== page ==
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Survey: Personalization works, until it gets creepy

Consumers respond to personalized marketing, but retailers must respect certain boundaries.

According to a new survey of 2,590 consumers in the U.S., U.K., France, and Germany from Periscope By McKinsey, “The Art of Personalization – Keeping it Relevant, Timely and Contextual,” 37% of personalized messages received by U.S. consumers had stimulated them to act.

However, respondents were definitely unsettled when they felt their digital or personal privacy is being invaded. Unsolicited communications from companies they don't know was a top issue for U.S. consumers (41%), followed by the unsettling eeriness of location tracking messages (40%).

Getting a message within seconds of undertaking a purchase or having conducted an online search was identified as the second-most-likely cause for concern by U.S. shoppers (38%). Across nationalities, women were noticeably more likely than men to find receiving location-based messages intrusive and unsettling.

Despite concerns over creepiness, more than five in 10 shoppers in the U.S. (55%) say they often or sometimes sign up for personalization. However, results also indicate that 36% of U.S. respondents said that most messages they receive still feel like mass marketing that weren't created with them in mind.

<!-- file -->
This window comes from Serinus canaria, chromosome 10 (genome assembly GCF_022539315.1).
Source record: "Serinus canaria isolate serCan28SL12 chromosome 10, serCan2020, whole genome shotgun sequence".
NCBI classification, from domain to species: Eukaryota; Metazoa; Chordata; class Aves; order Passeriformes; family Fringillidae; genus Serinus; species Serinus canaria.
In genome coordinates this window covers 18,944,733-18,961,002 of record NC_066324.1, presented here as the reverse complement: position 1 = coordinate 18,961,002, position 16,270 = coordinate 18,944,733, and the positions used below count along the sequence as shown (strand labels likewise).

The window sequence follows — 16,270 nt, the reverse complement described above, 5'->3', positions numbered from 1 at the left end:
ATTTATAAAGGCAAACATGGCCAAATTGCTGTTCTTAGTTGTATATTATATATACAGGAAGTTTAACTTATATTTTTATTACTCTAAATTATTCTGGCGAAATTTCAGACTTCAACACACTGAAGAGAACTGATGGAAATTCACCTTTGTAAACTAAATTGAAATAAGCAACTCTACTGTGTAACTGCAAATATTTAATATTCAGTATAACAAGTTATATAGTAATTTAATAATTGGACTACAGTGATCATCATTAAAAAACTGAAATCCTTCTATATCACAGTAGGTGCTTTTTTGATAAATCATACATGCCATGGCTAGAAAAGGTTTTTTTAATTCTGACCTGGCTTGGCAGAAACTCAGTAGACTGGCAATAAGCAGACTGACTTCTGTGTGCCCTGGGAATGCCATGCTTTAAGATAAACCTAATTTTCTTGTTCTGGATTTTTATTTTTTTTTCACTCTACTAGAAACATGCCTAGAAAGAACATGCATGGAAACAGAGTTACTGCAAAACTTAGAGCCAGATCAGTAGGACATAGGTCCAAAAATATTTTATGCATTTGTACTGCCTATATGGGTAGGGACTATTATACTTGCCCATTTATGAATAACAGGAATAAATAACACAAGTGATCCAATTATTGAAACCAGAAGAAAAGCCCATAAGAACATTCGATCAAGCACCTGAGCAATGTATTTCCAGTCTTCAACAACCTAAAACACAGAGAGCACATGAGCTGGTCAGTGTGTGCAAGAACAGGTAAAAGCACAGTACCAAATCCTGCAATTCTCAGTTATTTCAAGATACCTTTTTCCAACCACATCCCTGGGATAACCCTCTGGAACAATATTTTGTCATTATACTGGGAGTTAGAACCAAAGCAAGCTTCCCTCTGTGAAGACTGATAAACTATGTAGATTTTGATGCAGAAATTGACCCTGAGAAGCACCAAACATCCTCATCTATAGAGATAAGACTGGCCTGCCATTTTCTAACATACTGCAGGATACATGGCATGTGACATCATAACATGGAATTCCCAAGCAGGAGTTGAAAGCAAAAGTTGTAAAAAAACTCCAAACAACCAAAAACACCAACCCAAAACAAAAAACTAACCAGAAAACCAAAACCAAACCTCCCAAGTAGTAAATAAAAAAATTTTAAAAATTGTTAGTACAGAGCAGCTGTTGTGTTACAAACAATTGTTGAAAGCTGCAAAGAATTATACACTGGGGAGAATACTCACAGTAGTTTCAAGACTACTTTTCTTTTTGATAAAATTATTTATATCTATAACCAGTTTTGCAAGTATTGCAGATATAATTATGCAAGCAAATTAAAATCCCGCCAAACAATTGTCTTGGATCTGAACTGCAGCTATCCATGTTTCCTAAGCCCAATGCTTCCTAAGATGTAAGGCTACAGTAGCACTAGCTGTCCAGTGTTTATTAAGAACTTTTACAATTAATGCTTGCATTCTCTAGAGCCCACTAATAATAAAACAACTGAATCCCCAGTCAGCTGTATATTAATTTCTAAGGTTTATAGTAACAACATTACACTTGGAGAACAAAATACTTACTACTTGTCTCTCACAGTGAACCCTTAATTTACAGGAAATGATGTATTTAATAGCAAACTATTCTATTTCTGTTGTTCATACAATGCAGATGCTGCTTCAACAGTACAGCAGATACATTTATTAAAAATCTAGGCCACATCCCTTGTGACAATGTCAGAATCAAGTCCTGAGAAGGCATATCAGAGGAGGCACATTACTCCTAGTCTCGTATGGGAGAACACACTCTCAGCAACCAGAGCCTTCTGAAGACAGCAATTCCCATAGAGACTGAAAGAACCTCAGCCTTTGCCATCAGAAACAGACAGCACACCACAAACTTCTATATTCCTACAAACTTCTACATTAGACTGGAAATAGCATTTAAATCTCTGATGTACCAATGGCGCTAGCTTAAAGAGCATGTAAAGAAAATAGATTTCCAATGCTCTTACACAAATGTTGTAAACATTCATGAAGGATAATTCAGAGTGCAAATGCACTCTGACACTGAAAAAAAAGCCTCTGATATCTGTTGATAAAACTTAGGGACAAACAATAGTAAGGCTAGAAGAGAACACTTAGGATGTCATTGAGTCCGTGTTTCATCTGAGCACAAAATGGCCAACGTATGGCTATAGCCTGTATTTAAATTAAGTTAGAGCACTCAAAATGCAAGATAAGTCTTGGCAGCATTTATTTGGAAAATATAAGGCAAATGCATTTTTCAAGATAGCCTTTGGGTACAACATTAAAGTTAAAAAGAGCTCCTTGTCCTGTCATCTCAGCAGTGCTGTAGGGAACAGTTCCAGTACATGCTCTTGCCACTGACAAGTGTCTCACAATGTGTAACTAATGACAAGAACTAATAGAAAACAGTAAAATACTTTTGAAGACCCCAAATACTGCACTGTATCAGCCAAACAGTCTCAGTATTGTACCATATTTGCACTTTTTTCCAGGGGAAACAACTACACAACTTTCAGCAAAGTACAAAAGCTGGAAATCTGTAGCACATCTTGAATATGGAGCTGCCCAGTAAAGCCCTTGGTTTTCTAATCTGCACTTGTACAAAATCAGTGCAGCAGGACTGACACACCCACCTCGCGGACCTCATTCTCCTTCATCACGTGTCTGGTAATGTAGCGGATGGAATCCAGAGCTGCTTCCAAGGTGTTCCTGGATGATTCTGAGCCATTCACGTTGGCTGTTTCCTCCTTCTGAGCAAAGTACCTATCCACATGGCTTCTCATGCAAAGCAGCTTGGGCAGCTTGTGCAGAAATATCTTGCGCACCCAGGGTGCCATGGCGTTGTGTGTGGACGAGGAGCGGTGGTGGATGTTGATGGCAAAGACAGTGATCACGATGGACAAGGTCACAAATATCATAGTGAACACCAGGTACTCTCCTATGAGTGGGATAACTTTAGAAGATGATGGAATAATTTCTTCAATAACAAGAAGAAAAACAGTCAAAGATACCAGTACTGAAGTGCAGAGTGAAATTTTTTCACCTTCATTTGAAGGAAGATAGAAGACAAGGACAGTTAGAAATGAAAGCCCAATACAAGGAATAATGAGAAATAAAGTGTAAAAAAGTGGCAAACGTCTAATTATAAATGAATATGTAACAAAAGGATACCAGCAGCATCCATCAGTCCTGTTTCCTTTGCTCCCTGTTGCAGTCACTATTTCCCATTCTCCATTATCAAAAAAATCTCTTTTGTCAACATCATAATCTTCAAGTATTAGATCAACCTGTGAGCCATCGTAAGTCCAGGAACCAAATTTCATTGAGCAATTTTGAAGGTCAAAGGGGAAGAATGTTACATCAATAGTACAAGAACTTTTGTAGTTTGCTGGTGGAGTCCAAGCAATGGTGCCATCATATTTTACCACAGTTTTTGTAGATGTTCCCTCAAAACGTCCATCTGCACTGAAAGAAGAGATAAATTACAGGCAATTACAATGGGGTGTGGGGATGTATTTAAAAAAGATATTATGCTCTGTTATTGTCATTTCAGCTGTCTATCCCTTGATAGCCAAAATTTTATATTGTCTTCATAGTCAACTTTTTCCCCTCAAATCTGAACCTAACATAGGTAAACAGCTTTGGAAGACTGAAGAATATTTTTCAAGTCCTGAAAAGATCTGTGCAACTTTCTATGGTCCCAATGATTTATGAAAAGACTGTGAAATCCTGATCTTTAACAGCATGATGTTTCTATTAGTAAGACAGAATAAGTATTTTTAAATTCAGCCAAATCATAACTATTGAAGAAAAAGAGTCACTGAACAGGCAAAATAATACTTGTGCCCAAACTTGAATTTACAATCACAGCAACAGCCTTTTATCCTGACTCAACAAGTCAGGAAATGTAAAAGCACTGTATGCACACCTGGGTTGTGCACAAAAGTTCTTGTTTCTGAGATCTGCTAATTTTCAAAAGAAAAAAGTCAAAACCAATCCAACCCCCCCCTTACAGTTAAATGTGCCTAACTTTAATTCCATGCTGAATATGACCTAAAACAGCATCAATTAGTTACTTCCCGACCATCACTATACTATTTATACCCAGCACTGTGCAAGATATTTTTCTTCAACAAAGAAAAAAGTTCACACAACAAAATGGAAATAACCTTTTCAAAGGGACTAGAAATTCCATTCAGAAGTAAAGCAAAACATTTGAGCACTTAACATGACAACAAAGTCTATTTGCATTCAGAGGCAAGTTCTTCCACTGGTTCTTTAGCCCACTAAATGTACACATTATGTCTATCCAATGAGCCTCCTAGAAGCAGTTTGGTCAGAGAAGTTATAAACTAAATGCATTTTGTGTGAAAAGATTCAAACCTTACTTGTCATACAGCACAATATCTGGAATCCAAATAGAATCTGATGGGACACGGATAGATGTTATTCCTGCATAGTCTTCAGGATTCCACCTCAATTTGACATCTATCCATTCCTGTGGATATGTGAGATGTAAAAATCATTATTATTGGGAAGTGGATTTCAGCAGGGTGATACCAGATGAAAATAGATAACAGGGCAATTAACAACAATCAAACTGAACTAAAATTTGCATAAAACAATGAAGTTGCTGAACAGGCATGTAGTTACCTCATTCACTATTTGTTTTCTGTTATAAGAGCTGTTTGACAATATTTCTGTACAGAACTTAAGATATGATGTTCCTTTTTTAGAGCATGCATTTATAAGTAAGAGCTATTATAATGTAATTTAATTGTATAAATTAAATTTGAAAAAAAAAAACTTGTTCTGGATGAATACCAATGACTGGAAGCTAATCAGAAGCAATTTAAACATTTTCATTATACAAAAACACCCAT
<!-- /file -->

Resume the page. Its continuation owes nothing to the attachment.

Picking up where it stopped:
All respondents said they most wanted to receive messages about products relating to their interests. Recommendations related to a previous search also ranked in the top three for shoppers in the U.S. (43%). However, it was updates relating to product availability and/or price that proved particularly popular in all four markets, taking the third spot with 42% in the U.S.

Asked what motivates them most to act on a personalized communication, taking advantage of an offer that saves them money topped the list for consumers in the U.S. (61%). Messages about products they wanted to buy proved the next motivating factor for consumers in the U.S. (47%) followed by communications about products in their price range (41%).

In the U.S., SMS text was the channel most likely to elicit an “open and read” action, with 42% of all messages received being opened and scanned. When consumers were given the option to select their top three preferred channels for receiving personalized messages, email predominated in all countries surveyed. Respondents in the U.S. identified coupons linked to their loyalty cards as their second choice, followed by WhatsApp.
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